Wednesday, October 1, 2008

Plants on Trial - garlic chives

All the plants in my yard are on trial in order to decide who is worthy of occupying the precious little space on my urban plot. The questions:

(+1 for the following questions)
1. Are they beneficial to me or my wild friends?
2. Are they edible?
3. Is it perennial or self sustaining?
4. Suitable to the climate / easy to care for?
5. Are they native?
6. Are they gorgeous?

(-1 for the following questions)
7. Are they invasive?
8. Are they just pathetic.

Depending on how these questions are answered - they will be voted 'in' or 'out.'

First defendent on the stand: Garlic Chives (Allium tuberosum)

Thanks to DelosJ for this creative commons photo. I looked but could find no pictures of my own anywhere!

Let me tell you about this plant. I can't remember where I got it. Perhaps it was at a plantcycle event, perhaps I purchased or maybe I even bought seeds eons ago when I was a gardening novice and didn't understand things like 'some plants all your neighbours have too many of.' It greens up early in the spring and produces attractive white flowers in the summer. If you don't remove those flowerheads, it then makes about a million babies. These babies must be removed young because this is one herb that performs well as cut and come again so there is no careless yank. It will grow back if you don't dig up its rhizomous root structure.

Initially, I thought the taste unexceptional until a plantcycle lady of chinese background got really excited about it. I looked up some recipes and found out that its flowerheads are considered a delicacy. Good because despite the fact that they are pretty, they can also produce the aforementioned million babies. The leaves can also be blanched and the golden growth used as a potherb. Since leek moth descended on my garden, they have also become the only allium more or less unaffected by this scurge, bumping up their usefulness a couple notches.

There is an attractive pink flowered cultivar if you are feeling brave enough to let it flower or don't have a taste for its flower buds.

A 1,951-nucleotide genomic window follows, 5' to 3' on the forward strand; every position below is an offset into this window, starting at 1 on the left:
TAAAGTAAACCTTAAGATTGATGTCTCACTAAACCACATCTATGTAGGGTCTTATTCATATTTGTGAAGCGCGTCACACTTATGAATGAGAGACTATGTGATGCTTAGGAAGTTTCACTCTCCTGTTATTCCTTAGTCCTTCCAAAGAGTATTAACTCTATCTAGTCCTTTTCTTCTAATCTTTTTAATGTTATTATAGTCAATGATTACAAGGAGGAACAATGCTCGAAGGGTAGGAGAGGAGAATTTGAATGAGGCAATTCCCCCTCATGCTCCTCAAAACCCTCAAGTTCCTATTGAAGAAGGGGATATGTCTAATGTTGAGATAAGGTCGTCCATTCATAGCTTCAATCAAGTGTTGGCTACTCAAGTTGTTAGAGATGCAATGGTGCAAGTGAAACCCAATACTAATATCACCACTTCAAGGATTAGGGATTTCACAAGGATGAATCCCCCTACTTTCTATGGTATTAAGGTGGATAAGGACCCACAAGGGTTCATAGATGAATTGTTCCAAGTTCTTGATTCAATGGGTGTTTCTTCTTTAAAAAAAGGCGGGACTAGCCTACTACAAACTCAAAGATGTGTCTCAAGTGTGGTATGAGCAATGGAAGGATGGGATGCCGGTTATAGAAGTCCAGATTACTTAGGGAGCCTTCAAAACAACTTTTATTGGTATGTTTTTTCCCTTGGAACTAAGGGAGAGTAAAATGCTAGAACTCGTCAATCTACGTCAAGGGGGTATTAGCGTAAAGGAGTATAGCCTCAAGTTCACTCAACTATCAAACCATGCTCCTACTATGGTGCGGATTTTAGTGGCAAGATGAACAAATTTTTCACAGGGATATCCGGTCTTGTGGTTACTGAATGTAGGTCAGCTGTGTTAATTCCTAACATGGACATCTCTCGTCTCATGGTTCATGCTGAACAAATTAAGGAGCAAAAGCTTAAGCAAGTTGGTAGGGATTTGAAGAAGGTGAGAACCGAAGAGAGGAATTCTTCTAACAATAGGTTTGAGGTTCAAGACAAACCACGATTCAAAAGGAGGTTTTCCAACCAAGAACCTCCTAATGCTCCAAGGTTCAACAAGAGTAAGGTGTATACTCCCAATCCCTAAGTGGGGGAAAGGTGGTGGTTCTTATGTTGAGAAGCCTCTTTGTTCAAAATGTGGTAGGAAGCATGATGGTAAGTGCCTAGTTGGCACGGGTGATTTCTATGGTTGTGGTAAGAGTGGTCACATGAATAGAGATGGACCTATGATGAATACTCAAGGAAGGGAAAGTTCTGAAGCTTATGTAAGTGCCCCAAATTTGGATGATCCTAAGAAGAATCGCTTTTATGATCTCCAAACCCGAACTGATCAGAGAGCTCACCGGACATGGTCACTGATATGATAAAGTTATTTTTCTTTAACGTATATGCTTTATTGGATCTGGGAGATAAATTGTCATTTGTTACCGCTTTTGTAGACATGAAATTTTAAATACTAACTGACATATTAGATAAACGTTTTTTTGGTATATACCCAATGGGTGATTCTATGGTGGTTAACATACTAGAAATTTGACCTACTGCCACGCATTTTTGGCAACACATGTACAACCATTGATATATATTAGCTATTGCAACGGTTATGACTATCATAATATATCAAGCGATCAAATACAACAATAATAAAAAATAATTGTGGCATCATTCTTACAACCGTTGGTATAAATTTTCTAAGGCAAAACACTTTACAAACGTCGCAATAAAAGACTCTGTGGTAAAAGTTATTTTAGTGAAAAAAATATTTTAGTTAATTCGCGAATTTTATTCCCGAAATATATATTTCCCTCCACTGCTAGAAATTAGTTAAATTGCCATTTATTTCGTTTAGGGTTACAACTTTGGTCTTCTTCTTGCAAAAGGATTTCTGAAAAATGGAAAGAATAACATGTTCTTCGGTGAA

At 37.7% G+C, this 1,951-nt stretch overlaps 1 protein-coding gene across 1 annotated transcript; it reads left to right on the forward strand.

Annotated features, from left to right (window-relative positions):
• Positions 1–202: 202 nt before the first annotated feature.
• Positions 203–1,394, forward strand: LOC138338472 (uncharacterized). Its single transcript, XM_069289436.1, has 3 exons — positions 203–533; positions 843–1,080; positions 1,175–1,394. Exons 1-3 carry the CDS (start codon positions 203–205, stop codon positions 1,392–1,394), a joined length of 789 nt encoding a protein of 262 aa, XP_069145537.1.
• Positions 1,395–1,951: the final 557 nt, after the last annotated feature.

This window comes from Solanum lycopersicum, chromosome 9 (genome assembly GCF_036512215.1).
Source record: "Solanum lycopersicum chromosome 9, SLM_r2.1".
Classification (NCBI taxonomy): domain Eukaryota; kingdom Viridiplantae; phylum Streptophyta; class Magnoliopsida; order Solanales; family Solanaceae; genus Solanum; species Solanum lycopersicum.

Rating: 4
Keep it in the garden: yes (but I don't consider it entirely innocent)


Vital Stats:

life cycle: Hardy perennial, self seeding,rhizomes and bulbs
Use: Edible leaves, bulbs, flowerheads, apparently even the seeds, oil can be produced from seeds, leaves can be dried. The flowerheads and seedheads are used in flower arranging. I can definitely see this about the seedheads as they dry into rigid straw coloured stems topped with a globe part filled with black seeds.
Design Use: 10-12 inches tall, grass like clumps, good edging plant or ground cover
Growing Preferences: full sun to light shade, normal watering. Will tolerate some drought.



Wikipedia on garlic chives
Floridata article on Garlic Chives
One of many garlic chive dumpling recipes
Cheat Eat blog talks about using blanched or yellow garlic chives


Bert said...

Being a "Herbie" the battle between garlic chives and myself has been on going for many years. I have found the best way to deal with its prolific nature is to be ruthless with it. Or confine it to its own bed but who has that much room? Love the taste of it, love the flowers (dried in crafts & fresh in salads)so garlic chives stays in the front of my herb garden where I can keep an eye on it!

Daphne said...

I had garlic chives in my garden years ago, then I just couldn't take digging all the babies out. If it was just pulling them out it would be fine, but I needed to dig them out to get rid of them. This year it is back in the garden. I'm hoping I don't regret my decision. If I'm good, I'll just deadhead the flowers so I get no seed. Otherwise it is me out with the trowel again on my knees.